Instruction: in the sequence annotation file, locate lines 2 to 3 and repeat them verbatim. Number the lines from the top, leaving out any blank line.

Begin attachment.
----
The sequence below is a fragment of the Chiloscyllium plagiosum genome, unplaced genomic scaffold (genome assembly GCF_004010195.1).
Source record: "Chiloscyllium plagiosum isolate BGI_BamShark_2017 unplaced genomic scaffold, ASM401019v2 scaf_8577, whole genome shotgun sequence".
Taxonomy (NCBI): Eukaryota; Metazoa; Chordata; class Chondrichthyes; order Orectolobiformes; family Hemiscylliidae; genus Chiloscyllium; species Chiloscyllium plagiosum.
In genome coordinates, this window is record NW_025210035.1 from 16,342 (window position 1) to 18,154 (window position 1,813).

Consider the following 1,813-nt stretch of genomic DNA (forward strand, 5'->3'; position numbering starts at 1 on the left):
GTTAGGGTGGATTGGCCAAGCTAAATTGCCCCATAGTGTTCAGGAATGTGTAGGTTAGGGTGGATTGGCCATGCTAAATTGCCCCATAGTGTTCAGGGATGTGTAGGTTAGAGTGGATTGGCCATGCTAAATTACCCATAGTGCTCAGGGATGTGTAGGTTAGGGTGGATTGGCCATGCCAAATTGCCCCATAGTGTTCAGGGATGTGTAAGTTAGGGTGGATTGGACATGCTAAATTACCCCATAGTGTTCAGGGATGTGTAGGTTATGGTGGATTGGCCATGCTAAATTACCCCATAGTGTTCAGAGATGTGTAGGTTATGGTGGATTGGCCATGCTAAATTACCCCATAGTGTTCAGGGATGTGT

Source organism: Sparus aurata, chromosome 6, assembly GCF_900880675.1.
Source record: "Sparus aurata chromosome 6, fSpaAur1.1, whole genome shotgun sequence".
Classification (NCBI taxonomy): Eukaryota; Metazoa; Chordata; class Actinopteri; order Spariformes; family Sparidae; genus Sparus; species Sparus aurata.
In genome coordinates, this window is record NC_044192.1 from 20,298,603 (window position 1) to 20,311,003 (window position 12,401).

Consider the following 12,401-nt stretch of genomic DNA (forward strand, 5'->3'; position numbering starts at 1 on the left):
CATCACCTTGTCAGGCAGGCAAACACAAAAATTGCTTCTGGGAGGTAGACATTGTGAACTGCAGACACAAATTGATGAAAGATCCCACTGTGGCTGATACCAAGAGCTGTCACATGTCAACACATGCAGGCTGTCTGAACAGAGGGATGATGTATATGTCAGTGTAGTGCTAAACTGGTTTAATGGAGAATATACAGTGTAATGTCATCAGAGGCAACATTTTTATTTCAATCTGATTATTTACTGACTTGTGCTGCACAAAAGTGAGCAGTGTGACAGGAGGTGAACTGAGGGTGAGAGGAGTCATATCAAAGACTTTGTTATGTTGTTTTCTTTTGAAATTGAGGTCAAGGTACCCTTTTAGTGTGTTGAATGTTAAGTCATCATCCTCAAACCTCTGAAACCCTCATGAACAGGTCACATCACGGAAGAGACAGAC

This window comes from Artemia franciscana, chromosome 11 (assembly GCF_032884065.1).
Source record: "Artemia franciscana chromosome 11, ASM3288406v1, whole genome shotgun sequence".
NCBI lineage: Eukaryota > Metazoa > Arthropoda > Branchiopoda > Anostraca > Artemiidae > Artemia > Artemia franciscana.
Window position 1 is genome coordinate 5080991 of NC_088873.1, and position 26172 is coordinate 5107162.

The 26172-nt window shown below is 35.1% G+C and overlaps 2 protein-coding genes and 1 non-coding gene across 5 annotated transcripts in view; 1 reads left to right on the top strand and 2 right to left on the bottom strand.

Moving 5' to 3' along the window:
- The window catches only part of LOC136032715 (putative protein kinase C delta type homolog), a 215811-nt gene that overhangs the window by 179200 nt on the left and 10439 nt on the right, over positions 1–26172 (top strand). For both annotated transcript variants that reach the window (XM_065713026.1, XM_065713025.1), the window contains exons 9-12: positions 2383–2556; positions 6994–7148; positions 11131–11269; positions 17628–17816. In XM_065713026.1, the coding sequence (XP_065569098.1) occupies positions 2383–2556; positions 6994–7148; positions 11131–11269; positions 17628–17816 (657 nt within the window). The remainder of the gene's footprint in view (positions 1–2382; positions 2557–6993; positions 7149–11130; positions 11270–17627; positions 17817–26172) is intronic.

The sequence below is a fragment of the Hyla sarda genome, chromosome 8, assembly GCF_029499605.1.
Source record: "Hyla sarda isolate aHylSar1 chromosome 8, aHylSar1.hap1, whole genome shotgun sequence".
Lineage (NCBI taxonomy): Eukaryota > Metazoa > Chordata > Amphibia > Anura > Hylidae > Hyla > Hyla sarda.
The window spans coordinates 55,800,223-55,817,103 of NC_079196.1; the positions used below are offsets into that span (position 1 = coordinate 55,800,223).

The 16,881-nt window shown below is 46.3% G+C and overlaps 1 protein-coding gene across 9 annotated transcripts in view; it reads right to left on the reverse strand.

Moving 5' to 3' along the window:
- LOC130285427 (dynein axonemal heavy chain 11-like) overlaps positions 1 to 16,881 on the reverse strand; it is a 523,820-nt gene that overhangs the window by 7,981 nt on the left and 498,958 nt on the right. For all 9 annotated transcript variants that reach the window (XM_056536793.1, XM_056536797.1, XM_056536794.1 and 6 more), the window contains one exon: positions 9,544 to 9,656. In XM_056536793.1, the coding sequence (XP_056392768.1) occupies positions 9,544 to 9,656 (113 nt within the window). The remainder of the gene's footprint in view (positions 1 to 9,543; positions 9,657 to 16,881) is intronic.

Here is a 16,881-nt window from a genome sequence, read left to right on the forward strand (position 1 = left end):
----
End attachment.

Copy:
Source record: "Chiloscyllium plagiosum isolate BGI_BamShark_2017 unplaced genomic scaffold, ASM401019v2 scaf_8577, whole genome shotgun sequence".
Taxonomy (NCBI): Eukaryota; Metazoa; Chordata; class Chondrichthyes; order Orectolobiformes; family Hemiscylliidae; genus Chiloscyllium; species Chiloscyllium plagiosum.